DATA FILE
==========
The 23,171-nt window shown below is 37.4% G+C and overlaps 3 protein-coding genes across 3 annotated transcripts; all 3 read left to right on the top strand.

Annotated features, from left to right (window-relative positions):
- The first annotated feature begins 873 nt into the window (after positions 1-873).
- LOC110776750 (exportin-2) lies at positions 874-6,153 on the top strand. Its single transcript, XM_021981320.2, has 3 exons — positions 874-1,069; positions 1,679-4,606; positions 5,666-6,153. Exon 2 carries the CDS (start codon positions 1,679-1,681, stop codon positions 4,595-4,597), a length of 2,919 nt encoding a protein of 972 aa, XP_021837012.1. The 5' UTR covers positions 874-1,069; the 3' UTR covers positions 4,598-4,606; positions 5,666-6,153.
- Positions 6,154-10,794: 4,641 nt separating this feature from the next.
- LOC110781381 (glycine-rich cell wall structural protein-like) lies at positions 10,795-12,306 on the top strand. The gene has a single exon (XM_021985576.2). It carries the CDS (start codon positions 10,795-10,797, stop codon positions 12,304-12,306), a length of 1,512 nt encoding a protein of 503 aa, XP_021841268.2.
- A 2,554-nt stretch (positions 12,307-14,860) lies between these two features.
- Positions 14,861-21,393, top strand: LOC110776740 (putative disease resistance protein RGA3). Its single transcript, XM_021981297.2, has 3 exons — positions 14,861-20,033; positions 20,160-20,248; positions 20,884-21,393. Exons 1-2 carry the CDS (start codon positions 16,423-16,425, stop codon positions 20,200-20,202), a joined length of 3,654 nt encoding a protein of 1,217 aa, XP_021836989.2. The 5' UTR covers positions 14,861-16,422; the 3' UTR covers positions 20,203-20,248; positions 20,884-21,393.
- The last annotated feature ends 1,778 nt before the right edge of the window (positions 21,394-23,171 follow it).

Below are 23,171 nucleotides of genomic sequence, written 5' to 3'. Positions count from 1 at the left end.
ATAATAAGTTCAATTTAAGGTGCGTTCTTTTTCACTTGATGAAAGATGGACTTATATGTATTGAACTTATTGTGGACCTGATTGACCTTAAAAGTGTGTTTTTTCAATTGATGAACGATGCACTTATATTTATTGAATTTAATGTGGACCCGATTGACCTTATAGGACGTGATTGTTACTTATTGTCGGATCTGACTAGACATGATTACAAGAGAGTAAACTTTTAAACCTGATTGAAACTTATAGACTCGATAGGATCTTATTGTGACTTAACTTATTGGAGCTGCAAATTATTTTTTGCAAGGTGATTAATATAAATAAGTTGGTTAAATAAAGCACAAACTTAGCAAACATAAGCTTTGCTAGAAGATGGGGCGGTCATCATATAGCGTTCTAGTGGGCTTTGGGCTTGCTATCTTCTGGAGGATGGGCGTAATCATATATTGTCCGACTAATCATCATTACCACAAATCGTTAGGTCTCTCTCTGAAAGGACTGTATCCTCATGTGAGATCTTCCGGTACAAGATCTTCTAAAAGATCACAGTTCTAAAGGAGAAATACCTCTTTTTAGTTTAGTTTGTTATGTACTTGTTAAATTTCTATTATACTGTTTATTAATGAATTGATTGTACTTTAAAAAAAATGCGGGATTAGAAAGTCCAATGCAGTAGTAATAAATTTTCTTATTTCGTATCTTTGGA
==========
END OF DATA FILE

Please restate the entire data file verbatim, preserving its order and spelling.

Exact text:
The 23,171-nt window shown below is 37.4% G+C and overlaps 3 protein-coding genes across 3 annotated transcripts; all 3 read left to right on the top strand.

Annotated features, from left to right (window-relative positions):
- The first annotated feature begins 873 nt into the window (after positions 1-873).
- LOC110776750 (exportin-2) lies at positions 874-6,153 on the top strand. Its single transcript, XM_021981320.2, has 3 exons — positions 874-1,069; positions 1,679-4,606; positions 5,666-6,153. Exon 2 carries the CDS (start codon positions 1,679-1,681, stop codon positions 4,595-4,597), a length of 2,919 nt encoding a protein of 972 aa, XP_021837012.1. The 5' UTR covers positions 874-1,069; the 3' UTR covers positions 4,598-4,606; positions 5,666-6,153.
- Positions 6,154-10,794: 4,641 nt separating this feature from the next.
- LOC110781381 (glycine-rich cell wall structural protein-like) lies at positions 10,795-12,306 on the top strand. The gene has a single exon (XM_021985576.2). It carries the CDS (start codon positions 10,795-10,797, stop codon positions 12,304-12,306), a length of 1,512 nt encoding a protein of 503 aa, XP_021841268.2.
- A 2,554-nt stretch (positions 12,307-14,860) lies between these two features.
- Positions 14,861-21,393, top strand: LOC110776740 (putative disease resistance protein RGA3). Its single transcript, XM_021981297.2, has 3 exons — positions 14,861-20,033; positions 20,160-20,248; positions 20,884-21,393. Exons 1-2 carry the CDS (start codon positions 16,423-16,425, stop codon positions 20,200-20,202), a joined length of 3,654 nt encoding a protein of 1,217 aa, XP_021836989.2. The 5' UTR covers positions 14,861-16,422; the 3' UTR covers positions 20,203-20,248; positions 20,884-21,393.
- The last annotated feature ends 1,778 nt before the right edge of the window (positions 21,394-23,171 follow it).

Below are 23,171 nucleotides of genomic sequence, written 5' to 3'. Positions count from 1 at the left end.
ATAATAAGTTCAATTTAAGGTGCGTTCTTTTTCACTTGATGAAAGATGGACTTATATGTATTGAACTTATTGTGGACCTGATTGACCTTAAAAGTGTGTTTTTTCAATTGATGAACGATGCACTTATATTTATTGAATTTAATGTGGACCCGATTGACCTTATAGGACGTGATTGTTACTTATTGTCGGATCTGACTAGACATGATTACAAGAGAGTAAACTTTTAAACCTGATTGAAACTTATAGACTCGATAGGATCTTATTGTGACTTAACTTATTGGAGCTGCAAATTATTTTTTGCAAGGTGATTAATATAAATAAGTTGGTTAAATAAAGCACAAACTTAGCAAACATAAGCTTTGCTAGAAGATGGGGCGGTCATCATATAGCGTTCTAGTGGGCTTTGGGCTTGCTATCTTCTGGAGGATGGGCGTAATCATATATTGTCCGACTAATCATCATTACCACAAATCGTTAGGTCTCTCTCTGAAAGGACTGTATCCTCATGTGAGATCTTCCGGTACAAGATCTTCTAAAAGATCACAGTTCTAAAGGAGAAATACCTCTTTTTAGTTTAGTTTGTTATGTACTTGTTAAATTTCTATTATACTGTTTATTAATGAATTGATTGTACTTTAAAAAAAATGCGGGATTAGAAAGTCCAATGCAGTAGTAATAAATTTTCTTATTTCGTATCTTTGGA